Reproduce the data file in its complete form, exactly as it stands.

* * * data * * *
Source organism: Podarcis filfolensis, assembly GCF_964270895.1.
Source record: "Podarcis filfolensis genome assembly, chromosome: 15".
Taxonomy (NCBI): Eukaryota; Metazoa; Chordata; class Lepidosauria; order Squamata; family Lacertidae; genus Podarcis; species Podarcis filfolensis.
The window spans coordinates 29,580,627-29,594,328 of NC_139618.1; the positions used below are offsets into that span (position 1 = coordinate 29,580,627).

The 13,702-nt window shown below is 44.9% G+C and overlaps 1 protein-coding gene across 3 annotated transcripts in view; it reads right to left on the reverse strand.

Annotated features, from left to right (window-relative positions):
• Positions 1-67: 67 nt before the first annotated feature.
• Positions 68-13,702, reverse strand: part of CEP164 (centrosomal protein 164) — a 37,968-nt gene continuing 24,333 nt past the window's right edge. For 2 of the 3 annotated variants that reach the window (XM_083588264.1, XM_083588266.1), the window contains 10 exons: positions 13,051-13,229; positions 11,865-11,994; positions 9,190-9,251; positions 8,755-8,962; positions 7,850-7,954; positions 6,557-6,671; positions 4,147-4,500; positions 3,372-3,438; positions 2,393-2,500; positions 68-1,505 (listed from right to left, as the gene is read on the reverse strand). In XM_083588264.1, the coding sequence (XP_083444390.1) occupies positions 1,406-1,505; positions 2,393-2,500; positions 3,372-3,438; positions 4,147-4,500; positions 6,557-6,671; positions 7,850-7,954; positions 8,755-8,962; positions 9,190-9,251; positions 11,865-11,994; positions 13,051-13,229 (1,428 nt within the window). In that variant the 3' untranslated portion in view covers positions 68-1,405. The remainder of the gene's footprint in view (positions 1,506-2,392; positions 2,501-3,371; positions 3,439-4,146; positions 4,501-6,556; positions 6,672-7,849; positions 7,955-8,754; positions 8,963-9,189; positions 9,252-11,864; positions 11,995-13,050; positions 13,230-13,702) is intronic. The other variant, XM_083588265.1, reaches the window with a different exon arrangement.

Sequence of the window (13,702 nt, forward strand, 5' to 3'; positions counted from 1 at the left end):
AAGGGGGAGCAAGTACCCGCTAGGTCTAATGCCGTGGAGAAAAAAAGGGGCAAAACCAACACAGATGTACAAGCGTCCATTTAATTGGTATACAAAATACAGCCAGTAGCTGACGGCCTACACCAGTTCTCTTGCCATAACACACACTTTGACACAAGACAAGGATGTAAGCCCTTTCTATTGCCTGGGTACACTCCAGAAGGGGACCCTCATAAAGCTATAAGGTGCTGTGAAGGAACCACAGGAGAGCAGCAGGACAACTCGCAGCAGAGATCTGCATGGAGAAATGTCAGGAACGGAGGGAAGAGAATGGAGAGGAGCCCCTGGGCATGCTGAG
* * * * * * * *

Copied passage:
Source organism: Podarcis filfolensis, assembly GCF_964270895.1.
Source record: "Podarcis filfolensis genome assembly, chromosome: 15".
Taxonomy (NCBI): Eukaryota; Metazoa; Chordata; class Lepidosauria; order Squamata; family Lacertidae; genus Podarcis; species Podarcis filfolensis.
The window spans coordinates 29,580,627-29,594,328 of NC_139618.1; the positions used below are offsets into that span (position 1 = coordinate 29,580,627).

The 13,702-nt window shown below is 44.9% G+C and overlaps 1 protein-coding gene across 3 annotated transcripts in view; it reads right to left on the reverse strand.

Annotated features, from left to right (window-relative positions):
• Positions 1-67: 67 nt before the first annotated feature.
• Positions 68-13,702, reverse strand: part of CEP164 (centrosomal protein 164) — a 37,968-nt gene continuing 24,333 nt past the window's right edge. For 2 of the 3 annotated variants that reach the window (XM_083588264.1, XM_083588266.1), the window contains 10 exons: positions 13,051-13,229; positions 11,865-11,994; positions 9,190-9,251; positions 8,755-8,962; positions 7,850-7,954; positions 6,557-6,671; positions 4,147-4,500; positions 3,372-3,438; positions 2,393-2,500; positions 68-1,505 (listed from right to left, as the gene is read on the reverse strand). In XM_083588264.1, the coding sequence (XP_083444390.1) occupies positions 1,406-1,505; positions 2,393-2,500; positions 3,372-3,438; positions 4,147-4,500; positions 6,557-6,671; positions 7,850-7,954; positions 8,755-8,962; positions 9,190-9,251; positions 11,865-11,994; positions 13,051-13,229 (1,428 nt within the window). In that variant the 3' untranslated portion in view covers positions 68-1,405. The remainder of the gene's footprint in view (positions 1,506-2,392; positions 2,501-3,371; positions 3,439-4,146; positions 4,501-6,556; positions 6,672-7,849; positions 7,955-8,754; positions 8,963-9,189; positions 9,252-11,864; positions 11,995-13,050; positions 13,230-13,702) is intronic. The other variant, XM_083588265.1, reaches the window with a different exon arrangement.

Sequence of the window (13,702 nt, forward strand, 5' to 3'; positions counted from 1 at the left end):
AAGGGGGAGCAAGTACCCGCTAGGTCTAATGCCGTGGAGAAAAAAAGGGGCAAAACCAACACAGATGTACAAGCGTCCATTTAATTGGTATACAAAATACAGCCAGTAGCTGACGGCCTACACCAGTTCTCTTGCCATAACACACACTTTGACACAAGACAAGGATGTAAGCCCTTTCTATTGCCTGGGTACACTCCAGAAGGGGACCCTCATAAAGCTATAAGGTGCTGTGAAGGAACCACAGGAGAGCAGCAGGACAACTCGCAGCAGAGATCTGCATGGAGAAATGTCAGGAACGGAGGGAAGAGAATGGAGAGGAGCCCCTGGGCATGCTGAG